• Getting separated from your group is really easy to do, and finding them again in a crowded exhibitor’s hall will be nigh on impossible without a fully charged phone.

That’s just a short list. Most cons have a huge list of rules that you pretend to read and claim to agree to when you register, but seriously, for things like appropriate footwear, you need to make sure you’re following the rules.

Oh, and one more rule I forgot to mention: You are there to have fun–make the best of your time!

To Those Who Defy Fate, Glory

I will openly admit to anyone who asks that I watch anime. I usually get one of two reactions when I do this:

“Aren’t cartoons just for kids?” Well, no—unless the Simpsons, Family Guy, Futurama, and oh, let me think here… South Park are for kids, too.

“Isn’t that porn?” Oh, it definitely has a subset of NC-17 material. From what I’ve heard, I’m glad it’s not something that’s piqued my curiosity. But no, not all of it—not by a long shot.

Anime (and its comic-book counterpart, manga) span just as many genres as does your average library. Heck, I’m sure that for any book you could find in, say, Powell’s, you could find something on that same subject handled the same way in an anime or manga.

I happen to be attracted to a certain subset—the subset about how life goes on, even as it changes. Considering that I got into this whole scene as a teenager, this is pretty unsurprising. From the school-days stories of Fruits Basket and ToraDora! to the mystery of Spiral, from the adventures of FullMetal Alchemist and the political intrigue of Saiunkoku Monogatari to the… somewhat genre-defying but probably overall magical girl Princess Tutu, one thing has stayed constant: dealing with change.

I won’t bore you here with a billion different summaries of all the amazing things I’ve read and watched, though I highly recommend each of those and more, for what that’s worth. Instead, I’ll head straight to the heart of the matter.

As I’ve said before, I’d like to think I’m adaptable, but the truth of the matter is, I’m a big picture person, and so, big changes cause me great anxiety. I have a pretty nasty fear of the unknown, and when I try to conquer it all at once (my MO), it usually gets the best of me. Even so, things usually turn out fine, but my experience would be so much better if I could just relax and take life one thing at a time.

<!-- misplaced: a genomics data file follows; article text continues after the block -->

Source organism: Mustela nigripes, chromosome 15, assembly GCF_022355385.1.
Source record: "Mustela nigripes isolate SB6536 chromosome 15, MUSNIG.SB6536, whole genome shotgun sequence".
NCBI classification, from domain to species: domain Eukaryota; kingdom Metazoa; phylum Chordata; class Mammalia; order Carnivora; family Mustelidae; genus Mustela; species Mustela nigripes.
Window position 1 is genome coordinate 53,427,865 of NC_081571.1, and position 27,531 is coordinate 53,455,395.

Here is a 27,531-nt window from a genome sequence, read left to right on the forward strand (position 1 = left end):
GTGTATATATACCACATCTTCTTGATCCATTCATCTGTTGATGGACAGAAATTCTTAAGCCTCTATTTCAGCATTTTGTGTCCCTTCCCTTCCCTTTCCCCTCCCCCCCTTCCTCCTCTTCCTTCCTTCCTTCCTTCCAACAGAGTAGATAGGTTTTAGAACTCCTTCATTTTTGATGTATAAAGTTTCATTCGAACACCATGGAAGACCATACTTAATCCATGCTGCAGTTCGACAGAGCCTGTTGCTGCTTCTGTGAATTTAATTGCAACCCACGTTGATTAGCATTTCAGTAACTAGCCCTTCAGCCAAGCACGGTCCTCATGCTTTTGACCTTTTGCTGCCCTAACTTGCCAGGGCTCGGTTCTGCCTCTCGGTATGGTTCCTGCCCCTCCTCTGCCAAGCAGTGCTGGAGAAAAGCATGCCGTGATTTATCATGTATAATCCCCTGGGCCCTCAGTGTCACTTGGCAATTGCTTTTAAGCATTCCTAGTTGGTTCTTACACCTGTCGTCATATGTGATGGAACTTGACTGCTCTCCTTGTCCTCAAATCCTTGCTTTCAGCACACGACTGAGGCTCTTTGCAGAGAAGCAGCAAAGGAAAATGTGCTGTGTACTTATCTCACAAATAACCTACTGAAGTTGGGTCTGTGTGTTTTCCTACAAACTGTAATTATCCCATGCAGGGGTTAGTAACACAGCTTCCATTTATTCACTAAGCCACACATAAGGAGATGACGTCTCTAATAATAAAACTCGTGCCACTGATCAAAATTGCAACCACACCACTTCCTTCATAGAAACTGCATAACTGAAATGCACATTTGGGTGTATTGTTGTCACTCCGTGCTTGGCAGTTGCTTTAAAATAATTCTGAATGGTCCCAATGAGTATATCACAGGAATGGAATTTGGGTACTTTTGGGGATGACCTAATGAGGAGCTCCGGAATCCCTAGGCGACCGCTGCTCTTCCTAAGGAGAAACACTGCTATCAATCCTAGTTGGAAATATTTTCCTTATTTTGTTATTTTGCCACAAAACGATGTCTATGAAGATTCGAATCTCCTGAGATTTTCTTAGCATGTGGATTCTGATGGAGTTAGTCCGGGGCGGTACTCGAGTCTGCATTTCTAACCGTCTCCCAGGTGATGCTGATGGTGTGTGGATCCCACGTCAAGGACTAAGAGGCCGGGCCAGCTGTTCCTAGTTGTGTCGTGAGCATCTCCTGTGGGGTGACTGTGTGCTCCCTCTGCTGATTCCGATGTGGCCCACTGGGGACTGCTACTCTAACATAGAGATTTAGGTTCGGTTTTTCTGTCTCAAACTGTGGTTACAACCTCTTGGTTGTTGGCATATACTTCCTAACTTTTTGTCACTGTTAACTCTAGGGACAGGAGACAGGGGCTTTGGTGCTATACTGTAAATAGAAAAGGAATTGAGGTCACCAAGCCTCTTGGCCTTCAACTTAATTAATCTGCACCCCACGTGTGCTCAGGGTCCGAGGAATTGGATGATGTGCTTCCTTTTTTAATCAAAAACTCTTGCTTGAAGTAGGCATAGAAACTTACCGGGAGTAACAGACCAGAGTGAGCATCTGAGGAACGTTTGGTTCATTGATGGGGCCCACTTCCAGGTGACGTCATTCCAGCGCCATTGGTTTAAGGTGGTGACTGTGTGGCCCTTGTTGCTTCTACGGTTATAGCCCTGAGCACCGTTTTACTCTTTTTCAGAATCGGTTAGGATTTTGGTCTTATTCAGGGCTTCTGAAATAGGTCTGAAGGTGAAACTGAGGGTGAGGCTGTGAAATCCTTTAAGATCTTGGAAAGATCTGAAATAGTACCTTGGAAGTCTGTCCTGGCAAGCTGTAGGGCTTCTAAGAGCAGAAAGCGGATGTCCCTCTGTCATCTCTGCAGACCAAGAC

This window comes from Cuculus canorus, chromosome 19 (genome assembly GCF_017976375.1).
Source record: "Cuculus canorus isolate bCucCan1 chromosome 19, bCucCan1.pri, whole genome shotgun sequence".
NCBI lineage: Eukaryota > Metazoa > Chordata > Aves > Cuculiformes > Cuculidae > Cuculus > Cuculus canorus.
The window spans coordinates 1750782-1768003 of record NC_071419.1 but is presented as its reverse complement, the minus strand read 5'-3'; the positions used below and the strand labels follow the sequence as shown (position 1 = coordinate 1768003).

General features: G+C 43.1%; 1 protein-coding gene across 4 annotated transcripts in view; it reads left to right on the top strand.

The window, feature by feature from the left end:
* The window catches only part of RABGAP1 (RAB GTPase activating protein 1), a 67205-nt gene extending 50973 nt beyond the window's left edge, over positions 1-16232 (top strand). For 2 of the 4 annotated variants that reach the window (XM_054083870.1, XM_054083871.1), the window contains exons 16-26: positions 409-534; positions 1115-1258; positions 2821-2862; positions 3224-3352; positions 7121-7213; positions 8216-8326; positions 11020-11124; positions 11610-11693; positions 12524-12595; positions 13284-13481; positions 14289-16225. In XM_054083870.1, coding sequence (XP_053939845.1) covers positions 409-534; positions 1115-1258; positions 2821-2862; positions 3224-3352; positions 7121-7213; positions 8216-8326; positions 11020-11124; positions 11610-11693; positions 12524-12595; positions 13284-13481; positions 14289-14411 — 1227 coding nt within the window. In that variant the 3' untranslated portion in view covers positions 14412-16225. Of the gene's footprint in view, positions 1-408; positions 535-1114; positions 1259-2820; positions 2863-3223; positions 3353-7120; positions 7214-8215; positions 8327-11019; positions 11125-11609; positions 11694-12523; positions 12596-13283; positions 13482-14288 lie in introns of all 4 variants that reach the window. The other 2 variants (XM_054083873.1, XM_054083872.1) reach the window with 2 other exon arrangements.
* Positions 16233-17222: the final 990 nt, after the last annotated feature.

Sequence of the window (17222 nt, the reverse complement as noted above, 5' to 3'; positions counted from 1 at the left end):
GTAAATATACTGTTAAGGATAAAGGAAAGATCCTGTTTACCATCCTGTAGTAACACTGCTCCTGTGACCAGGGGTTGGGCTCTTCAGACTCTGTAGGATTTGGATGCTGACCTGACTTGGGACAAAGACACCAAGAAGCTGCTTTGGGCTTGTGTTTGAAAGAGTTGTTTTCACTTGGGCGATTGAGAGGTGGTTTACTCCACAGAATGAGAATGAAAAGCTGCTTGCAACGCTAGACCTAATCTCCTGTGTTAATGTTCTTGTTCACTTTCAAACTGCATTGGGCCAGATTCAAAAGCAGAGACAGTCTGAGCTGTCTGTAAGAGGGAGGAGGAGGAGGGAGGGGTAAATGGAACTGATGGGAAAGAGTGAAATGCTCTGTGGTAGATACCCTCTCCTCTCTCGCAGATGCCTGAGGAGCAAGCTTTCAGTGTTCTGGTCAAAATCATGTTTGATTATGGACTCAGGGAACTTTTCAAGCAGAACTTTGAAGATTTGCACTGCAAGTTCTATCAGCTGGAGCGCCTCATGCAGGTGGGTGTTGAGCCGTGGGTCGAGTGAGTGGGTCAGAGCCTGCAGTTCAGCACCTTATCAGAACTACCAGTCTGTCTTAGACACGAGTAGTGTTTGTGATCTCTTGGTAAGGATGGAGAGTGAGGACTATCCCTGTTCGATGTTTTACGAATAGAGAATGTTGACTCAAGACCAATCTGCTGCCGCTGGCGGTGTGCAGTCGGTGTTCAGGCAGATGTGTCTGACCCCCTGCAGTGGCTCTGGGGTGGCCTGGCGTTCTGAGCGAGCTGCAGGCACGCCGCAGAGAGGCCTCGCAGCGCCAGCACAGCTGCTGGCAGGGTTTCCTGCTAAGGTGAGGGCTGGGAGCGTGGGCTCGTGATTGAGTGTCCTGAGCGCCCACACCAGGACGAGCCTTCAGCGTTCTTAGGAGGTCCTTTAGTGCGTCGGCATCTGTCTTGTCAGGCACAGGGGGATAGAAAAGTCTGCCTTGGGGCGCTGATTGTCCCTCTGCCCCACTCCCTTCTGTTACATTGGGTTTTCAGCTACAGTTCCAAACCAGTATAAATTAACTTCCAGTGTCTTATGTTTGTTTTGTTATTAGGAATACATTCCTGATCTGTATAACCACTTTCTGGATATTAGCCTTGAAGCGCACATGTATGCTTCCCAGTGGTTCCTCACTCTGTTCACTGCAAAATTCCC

This hasn’t stopped me from forging on, of course. Through moving past (thankfully fairly minor and infrequent) middle-school bullying through the hormone-addled confusion of high school and onto college, where I’m supposed to have figured out my whole life, or so it seems, no matter the setbacks I’ve encountered, I’ve soldiered on because I’m just horrible at giving up. When I get sad or fearful, my first instinct is to get angry. It’s a coping mechanism of sorts. It gives me the courage to keep going; to do what needs to be done.

A few weeks ago, I was feeling pretty low, so I sat down to watch some Princess Tutu and just have a good sob-fest. After all, it’s good to just let it all out every once in a while. But no, even though this is a magical girl anime with a horribly bittersweet ending that has me reaching for my tissues every damn time, it does have a bit of grit to it; a bit of that fighting spirit. At one point (and repeated again later as an echo), the puppet Edel says this: “May those who accept their fate find happiness; those who defy it, glory.”

It’s an interesting little quote. The second part makes a whole lot of sense. We’re the heroes of our own stories, after all—why shouldn’t we fight what we might see as fate? And why shouldn’t we come out better than ever? When I can, I take that tack in life.

However, the first part is a poignant reminder that even when we have to accept things as they are, we can be happy. It’s all a state of mind, after all. I’m not saying that we shouldn’t ever be sad. Grief and sorrow are completely natural, but we can’t let them rule our lives. At the risk of sounding self-important, I am going to include my own flowery quote from a fanfic I wrote a little under three years ago:

 “Why does the rain have to fall?”

 “So that when we see the sun shine again, when we feel its warmth, we realize just how much we take it for granted, and we are all the more grateful for its presence.”

Yes, it is horribly romantic—this was part of a romance because I’m a not-so-closeted romantic and I like my fluffy happy endings. I refuse to apologize for it, though, because it’s the best way I can frame my point. There are good things and bad things and meh things in life, and through it all, we just have to keep going, because that’s what we do.

And some day, we’ll see the sun again.